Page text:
The Department of Education released new rules Tuesday to protect students from fees and other "troubling practices" common with debit cards carrying financial aid refunds.
Students receive the cards when they have financial aid money left over after covering the cost of tuition and other fees. Students are allowed to use the refund money for other education-related expenses, such as books. In the last few years, schools have increasingly partnered with banks to give the money to students on debit cards.
See also: 'Campus card' agreements may dip into student aid
About $25 billion in federal student aid goes to students through these cards each year, the Department of Education estimates.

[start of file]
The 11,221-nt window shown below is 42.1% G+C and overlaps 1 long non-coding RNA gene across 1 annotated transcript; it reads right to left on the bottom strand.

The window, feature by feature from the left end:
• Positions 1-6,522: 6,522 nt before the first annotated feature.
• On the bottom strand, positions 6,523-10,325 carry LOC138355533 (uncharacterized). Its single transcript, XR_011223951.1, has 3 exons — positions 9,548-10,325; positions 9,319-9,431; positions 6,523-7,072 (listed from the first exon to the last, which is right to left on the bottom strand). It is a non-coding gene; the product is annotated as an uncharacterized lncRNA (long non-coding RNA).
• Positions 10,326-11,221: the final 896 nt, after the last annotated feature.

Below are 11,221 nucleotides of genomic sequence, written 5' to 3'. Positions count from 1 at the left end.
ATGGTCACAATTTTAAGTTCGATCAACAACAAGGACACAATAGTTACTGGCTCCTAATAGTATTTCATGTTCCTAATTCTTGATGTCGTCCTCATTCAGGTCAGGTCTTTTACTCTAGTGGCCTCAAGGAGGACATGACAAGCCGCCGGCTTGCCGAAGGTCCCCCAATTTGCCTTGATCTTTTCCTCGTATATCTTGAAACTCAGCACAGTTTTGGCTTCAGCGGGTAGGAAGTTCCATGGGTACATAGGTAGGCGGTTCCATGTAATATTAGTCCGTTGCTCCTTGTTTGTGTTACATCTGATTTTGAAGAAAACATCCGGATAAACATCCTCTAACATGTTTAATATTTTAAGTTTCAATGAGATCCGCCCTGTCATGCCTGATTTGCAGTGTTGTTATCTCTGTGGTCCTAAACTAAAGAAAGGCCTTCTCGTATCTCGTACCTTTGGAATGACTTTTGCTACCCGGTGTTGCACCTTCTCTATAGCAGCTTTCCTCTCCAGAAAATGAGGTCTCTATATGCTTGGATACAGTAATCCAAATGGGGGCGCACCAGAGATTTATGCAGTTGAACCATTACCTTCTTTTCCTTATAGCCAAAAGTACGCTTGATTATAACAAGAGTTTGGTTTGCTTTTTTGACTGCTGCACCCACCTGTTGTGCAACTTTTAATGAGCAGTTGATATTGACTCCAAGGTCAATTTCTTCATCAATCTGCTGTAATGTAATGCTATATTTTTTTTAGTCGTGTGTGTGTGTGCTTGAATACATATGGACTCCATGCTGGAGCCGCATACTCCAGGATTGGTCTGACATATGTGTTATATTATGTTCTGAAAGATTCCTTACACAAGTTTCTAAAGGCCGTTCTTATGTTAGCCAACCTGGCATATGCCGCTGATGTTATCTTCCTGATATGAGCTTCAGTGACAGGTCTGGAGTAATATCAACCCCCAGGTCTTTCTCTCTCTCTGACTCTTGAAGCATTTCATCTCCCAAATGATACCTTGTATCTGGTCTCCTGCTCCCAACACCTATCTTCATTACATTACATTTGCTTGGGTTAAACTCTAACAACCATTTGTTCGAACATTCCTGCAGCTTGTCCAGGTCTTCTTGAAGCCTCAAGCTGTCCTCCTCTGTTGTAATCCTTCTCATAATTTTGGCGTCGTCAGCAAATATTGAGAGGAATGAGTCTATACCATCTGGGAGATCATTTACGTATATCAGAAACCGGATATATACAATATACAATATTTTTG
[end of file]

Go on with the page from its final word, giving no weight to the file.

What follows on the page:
But the cards often carry steep or unexpected fees, such as "swipe fees" that charge a customer each time he or she makes a purchase with the card. The cards are also often presented as the only way to access financial aid refunds.
Under the new regulations, schools and banks must:
- Allow students to freely choose how they receive their aid and their refund;
- Provide unbiased information about all disbursement options; and
- Stop charging "excessive and confusing fees" on campus cards.
"Overall, this is a really decisive victory for students," says Christine Lindstrom, director of higher education at the United States Public Interest Research Group. She estimates more than 2 million students will start saving money after the rules go into effect in the second half of 2016 (Weisbaum, NBC News, 10/28; Carrns, "Your Money," New York Times, 10/27).
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